State House Previews: Pennsylvania

The Commonwealth has undergone seismic changes this century. Will 2018 roll them back or speed them up?

(Part Two in a series. Part One covered Ohio)

For most of the twentieth century, Democratic strength in Pennsylvania was concentrated in Philadelphia County, Scranton/Wilkes-Barre and Western Pennsylvania, not only in Pittsburgh but Johnstown, Washington, Sharon, and Erie. Meanwhile, Republican strength was concentrated in the Lehigh Valley (Allentown and Bethlehem) and the populous, affluent suburban counties of Philadelphia — Bucks, Chester, Delaware, and Montgomery. Yet, the presidential elections of this century have heralded a realignment, with the eastern part of the state trending increasingly Democratic, and with Pittsburgh becoming the sole speck of blue in the western part of the state. Scranton/Wilkes-Barre remained Democratic until 2016, due in large part to the personal popularity of Fmr. Pres. Obama and Fmr. Vice Pres. Joseph R. Biden, Jr. Yet, even that ancestrally Democratic area swung hard toward Pres. Donald J. Trump in 2016. Will those trends continue this year? Or was 2016 a partial aberration? The uncertainty is why Pennsylvania has an unusually high number of competitive seats in the House of Representatives and Senate.

The Republicans hold a 121–82 advantage in the House and a 34–16 advantage in the Senate, meaning the Democrats need to flip a net of twenty seats to control the House for the first time since 2010, and ten seats to control the Senate for the first time since 1994. While all 203 House seats are up for election, only half (even-numbered) of the 50 Senate seats are. In sum, it is a tall task for the Democrats, but as evidenced below, certainly feasible.

Pennsylvania House of Representatives (Need 20 seats for majority)

  1. 49th Dist.: First-termer Bud Cook (R) won the open seat with 54% of the vote, as the district swung from +1 Obama to +21 Trump. However, the district, just south of Pittsburgh, is nominally heavily Democratic, and a Democrat had won easily in 2012 and 2014 before deciding not to run. Rep. Cook will face either his 2016 opponent Alan Benyak (D) or Steven Toprani (D), who was elected Washington County District Attorney as a Republican before switching parties.
  2. 51st Dist.: Tim Mahoney (D) lost by 6% to Matthew Dowling (R) in 2016 after winning his rural Southwestern Pennsylvania district by more than 25% in 2014. This district had been trending away from the Democrats for quite some time, swinging from +16 Romney to +37 Trump. However, it overlaps with parts of the state’s 18th Congressional district, where Conor Lamb (D) is polling well above the normal partisan lean for the special election. Mr. Mahoney is running again, and if Mr. Lamb wins, or comes close, in the special election at the end of March, this becomes a real pickup possibility.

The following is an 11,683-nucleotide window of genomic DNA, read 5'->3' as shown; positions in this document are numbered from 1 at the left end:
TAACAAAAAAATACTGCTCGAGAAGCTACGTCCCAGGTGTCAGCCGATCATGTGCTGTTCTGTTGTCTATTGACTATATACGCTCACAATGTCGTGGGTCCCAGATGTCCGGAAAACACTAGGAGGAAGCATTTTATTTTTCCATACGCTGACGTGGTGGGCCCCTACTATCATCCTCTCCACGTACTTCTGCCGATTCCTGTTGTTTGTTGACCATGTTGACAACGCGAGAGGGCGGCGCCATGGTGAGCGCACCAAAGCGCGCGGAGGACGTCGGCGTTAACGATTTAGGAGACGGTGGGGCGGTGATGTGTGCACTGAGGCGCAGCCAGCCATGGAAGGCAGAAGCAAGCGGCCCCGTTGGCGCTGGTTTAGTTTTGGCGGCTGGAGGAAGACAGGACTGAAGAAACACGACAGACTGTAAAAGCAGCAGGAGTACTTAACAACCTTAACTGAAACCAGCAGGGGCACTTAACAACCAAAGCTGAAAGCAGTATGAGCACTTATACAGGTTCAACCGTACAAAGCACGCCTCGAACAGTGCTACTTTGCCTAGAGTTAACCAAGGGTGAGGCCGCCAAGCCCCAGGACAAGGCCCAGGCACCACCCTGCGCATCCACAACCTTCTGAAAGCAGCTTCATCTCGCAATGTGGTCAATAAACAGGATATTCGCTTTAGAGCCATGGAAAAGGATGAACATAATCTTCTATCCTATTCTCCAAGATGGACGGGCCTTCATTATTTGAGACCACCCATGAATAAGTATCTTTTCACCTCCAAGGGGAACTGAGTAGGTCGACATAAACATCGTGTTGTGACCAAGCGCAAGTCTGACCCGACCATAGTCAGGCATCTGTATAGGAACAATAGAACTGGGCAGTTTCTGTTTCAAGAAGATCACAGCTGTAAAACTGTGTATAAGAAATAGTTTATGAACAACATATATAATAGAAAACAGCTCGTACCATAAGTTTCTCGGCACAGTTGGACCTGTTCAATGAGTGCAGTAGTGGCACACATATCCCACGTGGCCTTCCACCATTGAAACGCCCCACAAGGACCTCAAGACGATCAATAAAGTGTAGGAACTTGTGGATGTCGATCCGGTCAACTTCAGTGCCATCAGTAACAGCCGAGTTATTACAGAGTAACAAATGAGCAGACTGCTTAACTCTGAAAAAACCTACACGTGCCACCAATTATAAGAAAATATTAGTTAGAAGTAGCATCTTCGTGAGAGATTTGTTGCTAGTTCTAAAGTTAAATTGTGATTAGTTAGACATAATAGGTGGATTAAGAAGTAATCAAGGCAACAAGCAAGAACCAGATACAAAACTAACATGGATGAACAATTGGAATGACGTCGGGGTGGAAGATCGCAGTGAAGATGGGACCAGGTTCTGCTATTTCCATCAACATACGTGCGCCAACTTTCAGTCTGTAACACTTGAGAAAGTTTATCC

3. 53d Dist. (Open): 18-term incumbent Robert Godshall (R) is retiring, and his district is a portion of Montgomery County (suburban Philadelphia) that swung slightly from +1 Romney to +2 Clinton. Rep. Godshall’s 2016 opponent, Leon Angelichio (D) is running again, and will have the advantage over chiropractor George Szekely, II (R).
  4. 61st Dist.: Moderate, environmentally-minded Kate Harper (R) has served central Montgomery County since 2000, and was re-elected with 57% of the vote in 2016, even as her district swung from +4 Obama to +17 Clinton. Rep. Harper may have caught a break, as her general election opponent is Laura Hanbidge (D), an attorney who has never run for public office.
  5. 74th Dist. (Open): Harry Lewis, Jr. (R) has decided to retire, which is probably a good decision: his margin of victory went from 7.5% in 2014 to 2% in 2016 in this +25 Clinton district. Moreover, the district is centered in affluent Chester County (suburban Philadelphia), which will be hit particularly hard by the cap on state and local tax deductions. Rep. Lewis’s staffer, Amber Little-Turner (R) will likely face Joshua Maxwell (D), Downington Mayor and Rep. Lewis’s 2016 opponent.
  6. 104th Dist.: Portions of Harrisburg and its suburbs, swung from +5 Romney to +10.5 Trump. Susan Helm (R) has held the seat for awhile, but won with “only” 55% of the vote in 2012 and is 74. Susquehanna Township Commissioner Jody Rebarchak (D), who lost 57–43 to Rep. Helm in 2016, opted not to run, and Rep. Helm will face Patricia Smith (D), who has no prior electoral experience.
  7. 106th Dist.: District encompassing Hershey and suburban Harrisburg which swung from +11 Romney to +8 Trump. John Mehaffie (R) ran unopposed in his first election in 2016, and has caught a break this time around, with his general election either being Jill Linta (D) or Robert Myers, III (D), who I learned, via Google, has the misfortune of sharing the same name and generational suffix with a registered sex offender in Florida.
  8. 131st Dist.: Erstwhile rising star Justin Simmons (R) won his fourth term by 35%, even as this suburban Lehigh Valley district barely moved (+10 Romney to +12 Trump). Yet, little has gone right for Rep. Simmons since then. He entered the race for retiring U.S. Rep. Charlie Dent’s (R) seat, only to withdraw in November 2017 after the Allentown Morning Call published an expose on his lackluster attendance record. Rep. Simmons has fielded a strong primary challenger in Marine Corps veteran Bev Plosa-Blowser, who has received the endorsement of the Montgomery County Republican Party. Tavern owner Andy Lee (D) will face the winner in the general election.